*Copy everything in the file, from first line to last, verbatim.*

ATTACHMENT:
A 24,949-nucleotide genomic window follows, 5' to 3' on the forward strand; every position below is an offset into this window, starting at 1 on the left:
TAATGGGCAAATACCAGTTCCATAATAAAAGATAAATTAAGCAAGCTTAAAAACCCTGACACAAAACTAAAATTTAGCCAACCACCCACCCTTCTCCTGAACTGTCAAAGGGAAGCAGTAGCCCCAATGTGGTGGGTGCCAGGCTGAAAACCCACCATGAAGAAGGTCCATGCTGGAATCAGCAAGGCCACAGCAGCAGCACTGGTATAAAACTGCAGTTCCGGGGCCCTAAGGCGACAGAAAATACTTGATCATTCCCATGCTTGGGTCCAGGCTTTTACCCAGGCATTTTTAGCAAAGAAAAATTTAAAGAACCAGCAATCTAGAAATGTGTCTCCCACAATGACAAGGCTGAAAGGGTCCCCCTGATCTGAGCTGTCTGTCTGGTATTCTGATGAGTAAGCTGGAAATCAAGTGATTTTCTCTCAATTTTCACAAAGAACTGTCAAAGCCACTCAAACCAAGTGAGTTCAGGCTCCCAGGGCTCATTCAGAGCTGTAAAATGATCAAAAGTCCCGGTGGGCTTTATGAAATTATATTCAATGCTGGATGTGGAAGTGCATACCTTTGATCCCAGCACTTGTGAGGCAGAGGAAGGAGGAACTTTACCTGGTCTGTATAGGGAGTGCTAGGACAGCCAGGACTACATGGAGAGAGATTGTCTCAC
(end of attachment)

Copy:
A 24,949-nucleotide genomic window follows, 5' to 3' on the forward strand; every position below is an offset into this window, starting at 1 on the left:
TAATGGGCAAATACCAGTTCCATAATAAAAGATAAATTAAGCAAGCTTAAAAACCCTGACACAAAACTAAAATTTAGCCAACCACCCACCCTTCTCCTGAACTGTCAAAGGGAAGCAGTAGCCCCAATGTGGTGGGTGCCAGGCTGAAAACCCACCATGAAGAAGGTCCATGCTGGAATCAGCAAGGCCACAGCAGCAGCACTGGTATAAAACTGCAGTTCCGGGGCCCTAAGGCGACAGAAAATACTTGATCATTCCCATGCTTGGGTCCAGGCTTTTACCCAGGCATTTTTAGCAAAGAAAAATTTAAAGAACCAGCAATCTAGAAATGTGTCTCCCACAATGACAAGGCTGAAAGGGTCCCCCTGATCTGAGCTGTCTGTCTGGTATTCTGATGAGTAAGCTGGAAATCAAGTGATTTTCTCTCAATTTTCACAAAGAACTGTCAAAGCCACTCAAACCAAGTGAGTTCAGGCTCCCAGGGCTCATTCAGAGCTGTAAAATGATCAAAAGTCCCGGTGGGCTTTATGAAATTATATTCAATGCTGGATGTGGAAGTGCATACCTTTGATCCCAGCACTTGTGAGGCAGAGGAAGGAGGAACTTTACCTGGTCTGTATAGGGAGTGCTAGGACAGCCAGGACTACATGGAGAGAGATTGTCTCAC